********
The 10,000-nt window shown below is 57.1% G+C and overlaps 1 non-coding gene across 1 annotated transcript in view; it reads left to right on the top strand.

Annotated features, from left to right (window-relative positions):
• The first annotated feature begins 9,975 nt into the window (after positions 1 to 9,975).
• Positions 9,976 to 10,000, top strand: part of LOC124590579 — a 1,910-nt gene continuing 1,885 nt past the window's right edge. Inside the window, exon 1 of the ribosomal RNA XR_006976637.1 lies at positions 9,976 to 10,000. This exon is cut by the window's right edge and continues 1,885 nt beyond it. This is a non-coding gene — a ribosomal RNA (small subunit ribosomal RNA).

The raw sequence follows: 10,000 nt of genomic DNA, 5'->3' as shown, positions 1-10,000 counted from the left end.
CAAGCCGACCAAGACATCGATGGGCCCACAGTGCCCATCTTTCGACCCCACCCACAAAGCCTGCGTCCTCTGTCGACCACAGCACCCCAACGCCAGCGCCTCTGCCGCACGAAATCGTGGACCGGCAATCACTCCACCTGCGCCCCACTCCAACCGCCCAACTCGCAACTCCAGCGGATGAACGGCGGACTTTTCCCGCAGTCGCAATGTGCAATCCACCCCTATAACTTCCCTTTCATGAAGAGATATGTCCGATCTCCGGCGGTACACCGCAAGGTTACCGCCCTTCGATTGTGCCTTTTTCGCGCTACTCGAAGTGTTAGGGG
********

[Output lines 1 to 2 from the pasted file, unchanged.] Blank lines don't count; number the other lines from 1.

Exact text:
The 10,000-nt window shown below is 57.1% G+C and overlaps 1 non-coding gene across 1 annotated transcript in view; it reads left to right on the top strand.

Annotated features, from left to right (window-relative positions):